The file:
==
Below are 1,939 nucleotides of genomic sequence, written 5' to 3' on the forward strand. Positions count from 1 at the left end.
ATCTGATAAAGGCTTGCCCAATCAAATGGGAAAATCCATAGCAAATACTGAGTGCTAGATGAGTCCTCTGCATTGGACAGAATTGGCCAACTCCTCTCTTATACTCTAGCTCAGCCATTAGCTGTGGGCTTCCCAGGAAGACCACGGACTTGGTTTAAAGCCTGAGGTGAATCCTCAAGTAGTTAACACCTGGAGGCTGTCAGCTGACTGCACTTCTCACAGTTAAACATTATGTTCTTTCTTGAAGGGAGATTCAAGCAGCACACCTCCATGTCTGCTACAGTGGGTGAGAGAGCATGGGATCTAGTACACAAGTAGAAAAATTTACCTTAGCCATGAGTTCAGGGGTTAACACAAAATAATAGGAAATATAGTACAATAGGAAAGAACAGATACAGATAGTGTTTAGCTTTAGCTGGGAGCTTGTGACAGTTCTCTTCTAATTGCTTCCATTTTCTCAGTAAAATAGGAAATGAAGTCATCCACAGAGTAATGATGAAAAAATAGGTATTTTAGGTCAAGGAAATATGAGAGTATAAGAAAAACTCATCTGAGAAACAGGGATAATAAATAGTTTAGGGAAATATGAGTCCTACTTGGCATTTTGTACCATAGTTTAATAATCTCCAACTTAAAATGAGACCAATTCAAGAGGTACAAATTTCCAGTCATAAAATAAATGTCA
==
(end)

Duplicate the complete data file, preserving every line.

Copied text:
Below are 1,939 nucleotides of genomic sequence, written 5' to 3' on the forward strand. Positions count from 1 at the left end.
ATCTGATAAAGGCTTGCCCAATCAAATGGGAAAATCCATAGCAAATACTGAGTGCTAGATGAGTCCTCTGCATTGGACAGAATTGGCCAACTCCTCTCTTATACTCTAGCTCAGCCATTAGCTGTGGGCTTCCCAGGAAGACCACGGACTTGGTTTAAAGCCTGAGGTGAATCCTCAAGTAGTTAACACCTGGAGGCTGTCAGCTGACTGCACTTCTCACAGTTAAACATTATGTTCTTTCTTGAAGGGAGATTCAAGCAGCACACCTCCATGTCTGCTACAGTGGGTGAGAGAGCATGGGATCTAGTACACAAGTAGAAAAATTTACCTTAGCCATGAGTTCAGGGGTTAACACAAAATAATAGGAAATATAGTACAATAGGAAAGAACAGATACAGATAGTGTTTAGCTTTAGCTGGGAGCTTGTGACAGTTCTCTTCTAATTGCTTCCATTTTCTCAGTAAAATAGGAAATGAAGTCATCCACAGAGTAATGATGAAAAAATAGGTATTTTAGGTCAAGGAAATATGAGAGTATAAGAAAAACTCATCTGAGAAACAGGGATAATAAATAGTTTAGGGAAATATGAGTCCTACTTGGCATTTTGTACCATAGTTTAATAATCTCCAACTTAAAATGAGACCAATTCAAGAGGTACAAATTTCCAGTCATAAAATAAATGTCA